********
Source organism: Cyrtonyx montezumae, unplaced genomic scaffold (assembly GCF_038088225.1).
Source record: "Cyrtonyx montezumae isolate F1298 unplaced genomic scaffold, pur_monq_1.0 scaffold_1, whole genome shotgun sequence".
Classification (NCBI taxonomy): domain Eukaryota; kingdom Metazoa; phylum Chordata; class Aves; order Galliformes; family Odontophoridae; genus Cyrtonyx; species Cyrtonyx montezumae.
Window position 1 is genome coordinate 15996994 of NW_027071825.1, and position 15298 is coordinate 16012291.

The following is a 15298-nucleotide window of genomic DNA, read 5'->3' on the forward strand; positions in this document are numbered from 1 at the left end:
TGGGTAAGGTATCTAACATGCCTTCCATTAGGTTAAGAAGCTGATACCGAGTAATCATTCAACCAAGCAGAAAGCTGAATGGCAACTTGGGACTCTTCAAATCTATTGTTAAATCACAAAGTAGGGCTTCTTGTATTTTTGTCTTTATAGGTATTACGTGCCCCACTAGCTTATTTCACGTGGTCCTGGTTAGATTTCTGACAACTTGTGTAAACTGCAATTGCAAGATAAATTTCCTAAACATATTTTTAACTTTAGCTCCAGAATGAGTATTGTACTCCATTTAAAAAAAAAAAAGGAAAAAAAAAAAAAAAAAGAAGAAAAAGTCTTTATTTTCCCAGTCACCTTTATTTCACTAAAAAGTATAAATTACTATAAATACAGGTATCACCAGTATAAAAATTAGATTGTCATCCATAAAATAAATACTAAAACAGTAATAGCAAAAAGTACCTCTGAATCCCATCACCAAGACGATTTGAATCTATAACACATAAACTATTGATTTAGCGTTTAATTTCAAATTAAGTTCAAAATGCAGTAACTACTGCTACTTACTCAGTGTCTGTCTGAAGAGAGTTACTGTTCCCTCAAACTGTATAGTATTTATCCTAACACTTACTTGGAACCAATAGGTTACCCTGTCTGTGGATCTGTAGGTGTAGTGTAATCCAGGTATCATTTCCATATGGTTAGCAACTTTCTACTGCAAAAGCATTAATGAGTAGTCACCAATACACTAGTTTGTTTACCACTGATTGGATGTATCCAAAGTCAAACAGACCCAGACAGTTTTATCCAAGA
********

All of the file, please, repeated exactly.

Source organism: Cyrtonyx montezumae, unplaced genomic scaffold (assembly GCF_038088225.1).
Source record: "Cyrtonyx montezumae isolate F1298 unplaced genomic scaffold, pur_monq_1.0 scaffold_1, whole genome shotgun sequence".
Classification (NCBI taxonomy): domain Eukaryota; kingdom Metazoa; phylum Chordata; class Aves; order Galliformes; family Odontophoridae; genus Cyrtonyx; species Cyrtonyx montezumae.
Window position 1 is genome coordinate 15996994 of NW_027071825.1, and position 15298 is coordinate 16012291.

The following is a 15298-nucleotide window of genomic DNA, read 5'->3' on the forward strand; positions in this document are numbered from 1 at the left end:
TGGGTAAGGTATCTAACATGCCTTCCATTAGGTTAAGAAGCTGATACCGAGTAATCATTCAACCAAGCAGAAAGCTGAATGGCAACTTGGGACTCTTCAAATCTATTGTTAAATCACAAAGTAGGGCTTCTTGTATTTTTGTCTTTATAGGTATTACGTGCCCCACTAGCTTATTTCACGTGGTCCTGGTTAGATTTCTGACAACTTGTGTAAACTGCAATTGCAAGATAAATTTCCTAAACATATTTTTAACTTTAGCTCCAGAATGAGTATTGTACTCCATTTAAAAAAAAAAAAGGAAAAAAAAAAAAAAAAAGAAGAAAAAGTCTTTATTTTCCCAGTCACCTTTATTTCACTAAAAAGTATAAATTACTATAAATACAGGTATCACCAGTATAAAAATTAGATTGTCATCCATAAAATAAATACTAAAACAGTAATAGCAAAAAGTACCTCTGAATCCCATCACCAAGACGATTTGAATCTATAACACATAAACTATTGATTTAGCGTTTAATTTCAAATTAAGTTCAAAATGCAGTAACTACTGCTACTTACTCAGTGTCTGTCTGAAGAGAGTTACTGTTCCCTCAAACTGTATAGTATTTATCCTAACACTTACTTGGAACCAATAGGTTACCCTGTCTGTGGATCTGTAGGTGTAGTGTAATCCAGGTATCATTTCCATATGGTTAGCAACTTTCTACTGCAAAAGCATTAATGAGTAGTCACCAATACACTAGTTTGTTTACCACTGATTGGATGTATCCAAAGTCAAACAGACCCAGACAGTTTTATCCAAGA